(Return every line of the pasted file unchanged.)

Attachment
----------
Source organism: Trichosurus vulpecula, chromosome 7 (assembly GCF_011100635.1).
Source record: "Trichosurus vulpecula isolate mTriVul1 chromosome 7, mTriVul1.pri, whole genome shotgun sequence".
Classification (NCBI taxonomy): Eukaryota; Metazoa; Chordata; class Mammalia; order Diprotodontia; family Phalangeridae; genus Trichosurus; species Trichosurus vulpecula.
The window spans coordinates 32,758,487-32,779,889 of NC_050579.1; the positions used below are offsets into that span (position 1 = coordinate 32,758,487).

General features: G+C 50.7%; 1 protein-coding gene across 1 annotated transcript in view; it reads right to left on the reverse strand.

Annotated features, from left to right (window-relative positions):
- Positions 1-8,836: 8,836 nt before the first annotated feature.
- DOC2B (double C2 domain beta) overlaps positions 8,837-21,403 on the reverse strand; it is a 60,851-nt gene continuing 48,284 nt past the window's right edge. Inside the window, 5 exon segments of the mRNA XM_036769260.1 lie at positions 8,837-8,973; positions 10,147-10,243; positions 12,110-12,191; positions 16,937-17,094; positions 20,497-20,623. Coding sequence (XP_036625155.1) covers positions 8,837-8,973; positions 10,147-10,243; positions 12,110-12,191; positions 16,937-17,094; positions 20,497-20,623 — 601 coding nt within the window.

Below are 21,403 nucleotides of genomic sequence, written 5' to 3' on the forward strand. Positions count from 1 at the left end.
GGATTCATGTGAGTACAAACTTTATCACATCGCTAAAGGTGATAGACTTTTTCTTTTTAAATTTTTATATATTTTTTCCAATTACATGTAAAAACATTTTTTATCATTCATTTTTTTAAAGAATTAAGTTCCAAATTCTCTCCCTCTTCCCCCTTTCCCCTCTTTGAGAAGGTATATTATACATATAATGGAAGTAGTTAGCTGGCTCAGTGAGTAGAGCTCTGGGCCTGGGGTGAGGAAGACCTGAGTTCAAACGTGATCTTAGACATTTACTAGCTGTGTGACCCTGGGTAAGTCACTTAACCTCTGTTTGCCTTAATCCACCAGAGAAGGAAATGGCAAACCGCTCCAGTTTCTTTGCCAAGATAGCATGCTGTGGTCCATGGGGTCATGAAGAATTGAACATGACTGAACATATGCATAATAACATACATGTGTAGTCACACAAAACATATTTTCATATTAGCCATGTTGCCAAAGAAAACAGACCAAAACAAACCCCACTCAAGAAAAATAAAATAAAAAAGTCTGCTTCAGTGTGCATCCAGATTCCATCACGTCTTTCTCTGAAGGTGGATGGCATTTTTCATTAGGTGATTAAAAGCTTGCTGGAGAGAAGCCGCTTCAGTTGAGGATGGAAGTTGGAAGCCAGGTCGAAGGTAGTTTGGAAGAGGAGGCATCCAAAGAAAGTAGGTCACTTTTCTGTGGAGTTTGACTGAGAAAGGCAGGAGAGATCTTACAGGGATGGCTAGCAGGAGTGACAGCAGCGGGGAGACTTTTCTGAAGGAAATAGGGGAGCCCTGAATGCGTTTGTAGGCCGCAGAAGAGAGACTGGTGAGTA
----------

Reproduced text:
Source organism: Trichosurus vulpecula, chromosome 7 (assembly GCF_011100635.1).
Source record: "Trichosurus vulpecula isolate mTriVul1 chromosome 7, mTriVul1.pri, whole genome shotgun sequence".
Classification (NCBI taxonomy): Eukaryota; Metazoa; Chordata; class Mammalia; order Diprotodontia; family Phalangeridae; genus Trichosurus; species Trichosurus vulpecula.
The window spans coordinates 32,758,487-32,779,889 of NC_050579.1; the positions used below are offsets into that span (position 1 = coordinate 32,758,487).

General features: G+C 50.7%; 1 protein-coding gene across 1 annotated transcript in view; it reads right to left on the reverse strand.

Annotated features, from left to right (window-relative positions):
- Positions 1-8,836: 8,836 nt before the first annotated feature.
- DOC2B (double C2 domain beta) overlaps positions 8,837-21,403 on the reverse strand; it is a 60,851-nt gene continuing 48,284 nt past the window's right edge. Inside the window, 5 exon segments of the mRNA XM_036769260.1 lie at positions 8,837-8,973; positions 10,147-10,243; positions 12,110-12,191; positions 16,937-17,094; positions 20,497-20,623. Coding sequence (XP_036625155.1) covers positions 8,837-8,973; positions 10,147-10,243; positions 12,110-12,191; positions 16,937-17,094; positions 20,497-20,623 — 601 coding nt within the window.

Below are 21,403 nucleotides of genomic sequence, written 5' to 3' on the forward strand. Positions count from 1 at the left end.
GGATTCATGTGAGTACAAACTTTATCACATCGCTAAAGGTGATAGACTTTTTCTTTTTAAATTTTTATATATTTTTTCCAATTACATGTAAAAACATTTTTTATCATTCATTTTTTTAAAGAATTAAGTTCCAAATTCTCTCCCTCTTCCCCCTTTCCCCTCTTTGAGAAGGTATATTATACATATAATGGAAGTAGTTAGCTGGCTCAGTGAGTAGAGCTCTGGGCCTGGGGTGAGGAAGACCTGAGTTCAAACGTGATCTTAGACATTTACTAGCTGTGTGACCCTGGGTAAGTCACTTAACCTCTGTTTGCCTTAATCCACCAGAGAAGGAAATGGCAAACCGCTCCAGTTTCTTTGCCAAGATAGCATGCTGTGGTCCATGGGGTCATGAAGAATTGAACATGACTGAACATATGCATAATAACATACATGTGTAGTCACACAAAACATATTTTCATATTAGCCATGTTGCCAAAGAAAACAGACCAAAACAAACCCCACTCAAGAAAAATAAAATAAAAAAGTCTGCTTCAGTGTGCATCCAGATTCCATCACGTCTTTCTCTGAAGGTGGATGGCATTTTTCATTAGGTGATTAAAAGCTTGCTGGAGAGAAGCCGCTTCAGTTGAGGATGGAAGTTGGAAGCCAGGTCGAAGGTAGTTTGGAAGAGGAGGCATCCAAAGAAAGTAGGTCACTTTTCTGTGGAGTTTGACTGAGAAAGGCAGGAGAGATCTTACAGGGATGGCTAGCAGGAGTGACAGCAGCGGGGAGACTTTTCTGAAGGAAATAGGGGAGCCCTGAATGCGTTTGTAGGCCGCAGAAGAGAGACTGGTGAGTA